Love Him or Hate Him, Stephen Jay Gould Made a Difference

I never met Stephen Jay Gould, though I did attend a lecture he gave two years ago. Still, that hour explained many of the opinions I'd heard of him: love, hate, joy, envy, and respect. Like a lot of people who make a difference, Gould was a study in contrasts. You also had to wonder whether he ran according to a different clock than the rest of us. The campy cliché 24/7 didn't apply to Gould—he could not have fit so much in a 24-hour day and a 60-year life. Gould was first and forem

Barry Palevitz
Jun 9, 2002
I never met Stephen Jay Gould, though I did attend a lecture he gave two years ago. Still, that hour explained many of the opinions I'd heard of him: love, hate, joy, envy, and respect. Like a lot of people who make a difference, Gould was a study in contrasts. You also had to wonder whether he ran according to a different clock than the rest of us. The campy cliché 24/7 didn't apply to Gould—he could not have fit so much in a 24-hour day and a 60-year life.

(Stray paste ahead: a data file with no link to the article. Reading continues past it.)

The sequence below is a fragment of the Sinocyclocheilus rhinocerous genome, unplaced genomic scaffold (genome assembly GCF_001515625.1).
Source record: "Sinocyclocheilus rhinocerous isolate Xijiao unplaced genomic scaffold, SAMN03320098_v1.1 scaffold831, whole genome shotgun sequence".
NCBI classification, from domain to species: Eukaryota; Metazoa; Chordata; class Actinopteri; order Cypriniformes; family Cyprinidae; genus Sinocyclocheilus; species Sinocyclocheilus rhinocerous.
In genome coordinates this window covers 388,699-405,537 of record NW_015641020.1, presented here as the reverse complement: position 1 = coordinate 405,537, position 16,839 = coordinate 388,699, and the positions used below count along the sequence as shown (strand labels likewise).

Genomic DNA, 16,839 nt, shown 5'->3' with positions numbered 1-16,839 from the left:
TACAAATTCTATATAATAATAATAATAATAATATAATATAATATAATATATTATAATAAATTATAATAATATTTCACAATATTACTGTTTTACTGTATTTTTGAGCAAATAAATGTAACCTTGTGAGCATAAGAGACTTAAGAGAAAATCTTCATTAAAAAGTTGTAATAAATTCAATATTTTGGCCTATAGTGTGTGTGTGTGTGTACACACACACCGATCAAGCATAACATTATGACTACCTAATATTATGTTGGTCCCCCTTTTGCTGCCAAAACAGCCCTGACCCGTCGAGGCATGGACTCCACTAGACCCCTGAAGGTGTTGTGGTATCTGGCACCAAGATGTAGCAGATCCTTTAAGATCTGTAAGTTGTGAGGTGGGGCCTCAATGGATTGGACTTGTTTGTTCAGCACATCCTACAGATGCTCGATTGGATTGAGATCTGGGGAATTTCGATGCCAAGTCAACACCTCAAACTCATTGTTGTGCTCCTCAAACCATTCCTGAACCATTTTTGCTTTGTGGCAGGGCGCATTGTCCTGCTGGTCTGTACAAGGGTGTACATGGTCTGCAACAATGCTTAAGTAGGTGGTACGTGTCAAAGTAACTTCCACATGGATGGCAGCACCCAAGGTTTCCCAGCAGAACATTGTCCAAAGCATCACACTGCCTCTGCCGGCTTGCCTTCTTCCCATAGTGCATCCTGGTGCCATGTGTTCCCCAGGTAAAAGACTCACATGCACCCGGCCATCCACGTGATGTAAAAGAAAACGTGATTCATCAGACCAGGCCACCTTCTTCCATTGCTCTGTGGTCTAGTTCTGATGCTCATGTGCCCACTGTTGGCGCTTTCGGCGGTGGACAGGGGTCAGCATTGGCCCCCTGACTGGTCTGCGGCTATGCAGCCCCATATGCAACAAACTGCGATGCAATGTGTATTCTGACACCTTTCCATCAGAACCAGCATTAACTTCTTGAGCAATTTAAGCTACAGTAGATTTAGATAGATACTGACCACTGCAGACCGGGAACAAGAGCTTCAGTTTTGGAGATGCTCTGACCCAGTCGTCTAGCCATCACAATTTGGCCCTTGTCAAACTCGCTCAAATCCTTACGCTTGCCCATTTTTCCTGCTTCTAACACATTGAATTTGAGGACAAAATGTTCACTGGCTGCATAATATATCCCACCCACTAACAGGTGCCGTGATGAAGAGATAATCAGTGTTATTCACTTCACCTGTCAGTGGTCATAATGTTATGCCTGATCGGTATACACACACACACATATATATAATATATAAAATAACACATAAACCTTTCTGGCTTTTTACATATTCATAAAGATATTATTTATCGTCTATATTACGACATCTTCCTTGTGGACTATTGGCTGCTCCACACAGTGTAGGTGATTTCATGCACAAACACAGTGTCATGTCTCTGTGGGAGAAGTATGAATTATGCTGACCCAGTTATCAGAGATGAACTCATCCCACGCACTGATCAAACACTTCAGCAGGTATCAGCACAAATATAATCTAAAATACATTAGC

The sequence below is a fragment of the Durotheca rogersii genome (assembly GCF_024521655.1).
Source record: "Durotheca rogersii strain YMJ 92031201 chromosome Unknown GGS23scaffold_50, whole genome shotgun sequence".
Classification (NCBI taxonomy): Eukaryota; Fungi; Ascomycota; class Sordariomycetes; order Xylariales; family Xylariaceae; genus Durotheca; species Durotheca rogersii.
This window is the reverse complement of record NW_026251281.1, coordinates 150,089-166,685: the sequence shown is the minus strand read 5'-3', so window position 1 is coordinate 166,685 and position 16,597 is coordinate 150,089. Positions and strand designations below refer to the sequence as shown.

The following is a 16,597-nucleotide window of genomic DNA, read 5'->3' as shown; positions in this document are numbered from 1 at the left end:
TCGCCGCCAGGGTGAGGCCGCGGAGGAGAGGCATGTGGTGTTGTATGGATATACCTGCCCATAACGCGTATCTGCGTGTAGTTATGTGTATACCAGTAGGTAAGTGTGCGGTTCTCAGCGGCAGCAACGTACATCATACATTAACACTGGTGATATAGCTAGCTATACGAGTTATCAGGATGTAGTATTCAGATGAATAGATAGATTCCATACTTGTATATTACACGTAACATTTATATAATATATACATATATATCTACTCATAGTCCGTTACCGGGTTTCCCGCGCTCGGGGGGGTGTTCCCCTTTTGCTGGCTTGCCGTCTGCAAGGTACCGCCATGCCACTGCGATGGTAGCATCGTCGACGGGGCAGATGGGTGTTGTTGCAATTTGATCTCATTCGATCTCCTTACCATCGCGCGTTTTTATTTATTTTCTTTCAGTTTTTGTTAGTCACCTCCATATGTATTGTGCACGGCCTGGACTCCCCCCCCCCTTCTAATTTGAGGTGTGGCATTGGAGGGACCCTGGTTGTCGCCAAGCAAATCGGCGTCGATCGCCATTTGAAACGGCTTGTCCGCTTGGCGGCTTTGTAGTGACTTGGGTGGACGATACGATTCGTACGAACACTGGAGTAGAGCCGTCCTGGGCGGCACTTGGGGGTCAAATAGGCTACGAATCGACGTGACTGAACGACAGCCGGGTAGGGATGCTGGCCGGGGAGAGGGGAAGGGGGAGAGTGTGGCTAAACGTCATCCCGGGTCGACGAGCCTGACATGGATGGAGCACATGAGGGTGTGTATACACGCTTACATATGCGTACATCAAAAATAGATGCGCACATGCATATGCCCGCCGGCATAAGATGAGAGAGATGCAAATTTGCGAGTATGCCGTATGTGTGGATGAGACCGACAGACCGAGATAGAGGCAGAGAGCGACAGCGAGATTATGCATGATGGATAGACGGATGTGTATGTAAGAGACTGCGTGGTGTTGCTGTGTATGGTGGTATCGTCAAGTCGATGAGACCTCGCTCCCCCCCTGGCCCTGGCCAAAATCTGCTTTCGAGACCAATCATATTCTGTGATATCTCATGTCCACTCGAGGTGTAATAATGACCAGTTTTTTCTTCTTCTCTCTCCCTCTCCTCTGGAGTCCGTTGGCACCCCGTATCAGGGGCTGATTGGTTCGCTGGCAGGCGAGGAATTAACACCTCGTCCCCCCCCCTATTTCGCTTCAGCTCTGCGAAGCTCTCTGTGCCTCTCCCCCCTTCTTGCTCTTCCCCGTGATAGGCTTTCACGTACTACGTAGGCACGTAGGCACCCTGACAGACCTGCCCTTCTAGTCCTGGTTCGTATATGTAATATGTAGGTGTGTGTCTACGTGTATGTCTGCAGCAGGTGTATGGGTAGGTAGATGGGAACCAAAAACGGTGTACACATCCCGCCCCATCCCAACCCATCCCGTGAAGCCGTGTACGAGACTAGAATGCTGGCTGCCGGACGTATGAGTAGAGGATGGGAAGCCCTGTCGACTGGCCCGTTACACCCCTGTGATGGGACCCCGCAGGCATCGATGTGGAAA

Gould was first and foremost a scientist. His immediate research area, the evolution of land snails, might seem quaint to some, but his impact transcended those bounds. Most scientists, and others as well, knew him as a bold thinker and synthesizer unafraid to ruffle feathers, particularly with his Punctuated Equilibrium hypothesis. Together with Niles Eldredge of the American Museum of...